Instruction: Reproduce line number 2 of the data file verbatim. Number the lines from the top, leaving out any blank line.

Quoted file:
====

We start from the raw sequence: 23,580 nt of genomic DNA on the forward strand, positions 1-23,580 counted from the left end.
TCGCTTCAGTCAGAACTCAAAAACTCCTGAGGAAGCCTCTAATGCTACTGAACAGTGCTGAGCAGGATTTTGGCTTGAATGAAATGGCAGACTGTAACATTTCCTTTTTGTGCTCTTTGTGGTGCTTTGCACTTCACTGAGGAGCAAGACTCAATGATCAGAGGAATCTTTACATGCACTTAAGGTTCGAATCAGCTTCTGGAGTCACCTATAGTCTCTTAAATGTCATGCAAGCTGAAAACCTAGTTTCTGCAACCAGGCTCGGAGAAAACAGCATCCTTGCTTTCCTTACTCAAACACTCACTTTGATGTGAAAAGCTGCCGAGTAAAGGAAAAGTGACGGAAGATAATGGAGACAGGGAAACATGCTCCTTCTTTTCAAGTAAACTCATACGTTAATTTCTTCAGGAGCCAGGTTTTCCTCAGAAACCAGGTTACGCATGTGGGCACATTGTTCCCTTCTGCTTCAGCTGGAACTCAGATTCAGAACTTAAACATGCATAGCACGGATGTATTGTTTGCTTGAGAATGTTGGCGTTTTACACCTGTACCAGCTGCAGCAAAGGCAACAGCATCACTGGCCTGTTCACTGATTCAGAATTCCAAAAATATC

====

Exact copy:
TCGCTTCAGTCAGAACTCAAAAACTCCTGAGGAAGCCTCTAATGCTACTGAACAGTGCTGAGCAGGATTTTGGCTTGAATGAAATGGCAGACTGTAACATTTCCTTTTTGTGCTCTTTGTGGTGCTTTGCACTTCACTGAGGAGCAAGACTCAATGATCAGAGGAATCTTTACATGCACTTAAGGTTCGAATCAGCTTCTGGAGTCACCTATAGTCTCTTAAATGTCATGCAAGCTGAAAACCTAGTTTCTGCAACCAGGCTCGGAGAAAACAGCATCCTTGCTTTCCTTACTCAAACACTCACTTTGATGTGAAAAGCTGCCGAGTAAAGGAAAAGTGACGGAAGATAATGGAGACAGGGAAACATGCTCCTTCTTTTCAAGTAAACTCATACGTTAATTTCTTCAGGAGCCAGGTTTTCCTCAGAAACCAGGTTACGCATGTGGGCACATTGTTCCCTTCTGCTTCAGCTGGAACTCAGATTCAGAACTTAAACATGCATAGCACGGATGTATTGTTTGCTTGAGAATGTTGGCGTTTTACACCTGTACCAGCTGCAGCAAAGGCAACAGCATCACTGGCCTGTTCACTGATTCAGAATTCCAAAAATATC